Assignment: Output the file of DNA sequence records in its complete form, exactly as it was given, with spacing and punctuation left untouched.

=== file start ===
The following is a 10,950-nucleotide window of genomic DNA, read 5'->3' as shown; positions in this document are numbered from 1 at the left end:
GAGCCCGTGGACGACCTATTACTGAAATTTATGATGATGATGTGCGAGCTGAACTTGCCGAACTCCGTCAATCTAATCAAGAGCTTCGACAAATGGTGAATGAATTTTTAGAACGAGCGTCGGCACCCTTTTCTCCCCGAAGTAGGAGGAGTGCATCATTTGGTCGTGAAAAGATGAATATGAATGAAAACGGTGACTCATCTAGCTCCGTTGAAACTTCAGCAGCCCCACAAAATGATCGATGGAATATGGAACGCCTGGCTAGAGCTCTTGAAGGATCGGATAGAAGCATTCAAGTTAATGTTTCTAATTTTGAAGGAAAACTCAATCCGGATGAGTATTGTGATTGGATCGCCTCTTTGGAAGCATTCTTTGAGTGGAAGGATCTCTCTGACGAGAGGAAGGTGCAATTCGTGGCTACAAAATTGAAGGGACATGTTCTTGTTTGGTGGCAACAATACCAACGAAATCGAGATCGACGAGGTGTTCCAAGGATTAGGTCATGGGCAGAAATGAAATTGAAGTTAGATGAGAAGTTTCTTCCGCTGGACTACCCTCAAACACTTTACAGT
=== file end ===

The following is a 10,950-nucleotide window of genomic DNA, read 5'->3' as shown; positions in this document are numbered from 1 at the left end:
GAGCCCGTGGACGACCTATTACTGAAATTTATGATGATGATGTGCGAGCTGAACTTGCCGAACTCCGTCAATCTAATCAAGAGCTTCGACAAATGGTGAATGAATTTTTAGAACGAGCGTCGGCACCCTTTTCTCCCCGAAGTAGGAGGAGTGCATCATTTGGTCGTGAAAAGATGAATATGAATGAAAACGGTGACTCATCTAGCTCCGTTGAAACTTCAGCAGCCCCACAAAATGATCGATGGAATATGGAACGCCTGGCTAGAGCTCTTGAAGGATCGGATAGAAGCATTCAAGTTAATGTTTCTAATTTTGAAGGAAAACTCAATCCGGATGAGTATTGTGATTGGATCGCCTCTTTGGAAGCATTCTTTGAGTGGAAGGATCTCTCTGACGAGAGGAAGGTGCAATTCGTGGCTACAAAATTGAAGGGACATGTTCTTGTTTGGTGGCAACAATACCAACGAAATCGAGATCGACGAGGTGTTCCAAGGATTAGGTCATGGGCAGAAATGAAATTGAAGTTAGATGAGAAGTTTCTTCCGCTGGACTACCCTCAAACACTTTACAGT